Strategies of Successful Educational Scholars (Like You)


Rebecca Blanchard, PhD 
Director of Medical education and Research
University of Massachusetts Medical School - Baystate Health


Upon completion of this activity, participants will be able to:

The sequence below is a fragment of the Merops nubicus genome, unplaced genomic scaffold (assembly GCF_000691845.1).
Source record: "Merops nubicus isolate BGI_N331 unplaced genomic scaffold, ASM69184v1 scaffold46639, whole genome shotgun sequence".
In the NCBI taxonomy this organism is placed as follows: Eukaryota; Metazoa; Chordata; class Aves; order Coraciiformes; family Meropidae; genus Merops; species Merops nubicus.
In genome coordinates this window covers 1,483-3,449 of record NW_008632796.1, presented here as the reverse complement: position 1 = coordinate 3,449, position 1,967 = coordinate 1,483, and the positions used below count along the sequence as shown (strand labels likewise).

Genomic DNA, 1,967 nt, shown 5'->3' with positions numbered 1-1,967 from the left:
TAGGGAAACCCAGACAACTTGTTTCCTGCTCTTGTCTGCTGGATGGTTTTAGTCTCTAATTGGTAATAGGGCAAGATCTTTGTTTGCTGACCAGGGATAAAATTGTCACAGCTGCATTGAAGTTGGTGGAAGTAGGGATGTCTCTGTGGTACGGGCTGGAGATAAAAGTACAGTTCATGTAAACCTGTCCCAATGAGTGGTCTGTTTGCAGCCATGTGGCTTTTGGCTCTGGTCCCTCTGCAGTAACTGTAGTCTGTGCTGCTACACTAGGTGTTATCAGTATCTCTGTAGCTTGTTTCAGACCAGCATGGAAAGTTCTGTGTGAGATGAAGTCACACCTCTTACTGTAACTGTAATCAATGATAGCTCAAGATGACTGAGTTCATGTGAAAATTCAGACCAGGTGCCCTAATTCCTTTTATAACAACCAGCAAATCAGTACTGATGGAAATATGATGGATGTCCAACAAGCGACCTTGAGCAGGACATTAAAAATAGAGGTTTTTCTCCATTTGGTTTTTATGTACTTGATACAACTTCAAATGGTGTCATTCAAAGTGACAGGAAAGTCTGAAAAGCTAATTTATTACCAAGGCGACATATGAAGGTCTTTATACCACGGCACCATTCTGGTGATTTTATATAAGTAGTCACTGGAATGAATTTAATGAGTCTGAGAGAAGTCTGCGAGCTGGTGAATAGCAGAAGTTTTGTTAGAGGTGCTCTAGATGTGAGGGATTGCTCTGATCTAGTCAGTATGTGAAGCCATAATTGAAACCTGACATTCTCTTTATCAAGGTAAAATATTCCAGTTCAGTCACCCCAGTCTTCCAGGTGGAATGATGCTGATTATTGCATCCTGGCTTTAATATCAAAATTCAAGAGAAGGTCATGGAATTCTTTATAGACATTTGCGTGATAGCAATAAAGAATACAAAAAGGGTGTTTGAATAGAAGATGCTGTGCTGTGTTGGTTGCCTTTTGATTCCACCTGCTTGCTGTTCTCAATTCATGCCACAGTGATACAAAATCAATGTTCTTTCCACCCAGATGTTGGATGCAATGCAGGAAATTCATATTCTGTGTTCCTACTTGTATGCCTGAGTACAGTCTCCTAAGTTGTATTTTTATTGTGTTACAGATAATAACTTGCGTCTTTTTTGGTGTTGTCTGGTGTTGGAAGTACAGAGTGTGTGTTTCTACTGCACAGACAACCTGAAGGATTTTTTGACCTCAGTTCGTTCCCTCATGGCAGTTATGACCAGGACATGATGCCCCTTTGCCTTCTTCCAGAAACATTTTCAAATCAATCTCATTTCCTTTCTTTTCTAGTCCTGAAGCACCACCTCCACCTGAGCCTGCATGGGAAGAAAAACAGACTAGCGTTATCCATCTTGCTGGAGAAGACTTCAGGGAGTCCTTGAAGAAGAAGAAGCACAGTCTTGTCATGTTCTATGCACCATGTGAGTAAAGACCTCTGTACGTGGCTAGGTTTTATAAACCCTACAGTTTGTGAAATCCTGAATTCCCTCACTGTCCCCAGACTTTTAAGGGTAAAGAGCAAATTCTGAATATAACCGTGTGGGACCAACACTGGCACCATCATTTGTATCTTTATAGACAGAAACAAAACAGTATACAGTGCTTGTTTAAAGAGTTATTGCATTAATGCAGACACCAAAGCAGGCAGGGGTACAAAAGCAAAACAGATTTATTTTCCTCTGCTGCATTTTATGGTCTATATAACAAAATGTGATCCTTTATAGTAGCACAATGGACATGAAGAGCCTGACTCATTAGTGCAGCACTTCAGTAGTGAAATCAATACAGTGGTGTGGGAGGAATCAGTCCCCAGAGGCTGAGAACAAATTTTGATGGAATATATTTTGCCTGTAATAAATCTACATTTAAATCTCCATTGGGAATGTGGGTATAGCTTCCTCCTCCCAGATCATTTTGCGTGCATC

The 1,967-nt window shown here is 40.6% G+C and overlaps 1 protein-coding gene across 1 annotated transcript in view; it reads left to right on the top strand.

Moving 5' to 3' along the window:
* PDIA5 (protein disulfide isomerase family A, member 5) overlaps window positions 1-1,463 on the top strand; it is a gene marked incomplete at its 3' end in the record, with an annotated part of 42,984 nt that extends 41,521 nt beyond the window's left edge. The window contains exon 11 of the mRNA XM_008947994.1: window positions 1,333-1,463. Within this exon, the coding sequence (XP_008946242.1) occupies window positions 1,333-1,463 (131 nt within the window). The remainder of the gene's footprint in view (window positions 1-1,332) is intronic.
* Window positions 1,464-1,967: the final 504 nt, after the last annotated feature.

• Identify the elements of a scholarly approach.
  • Discuss and admonish lurking threats to the scholarly approach.
  • Discuss and extol keys for successfully taking a scholarly approach, both globally and locally.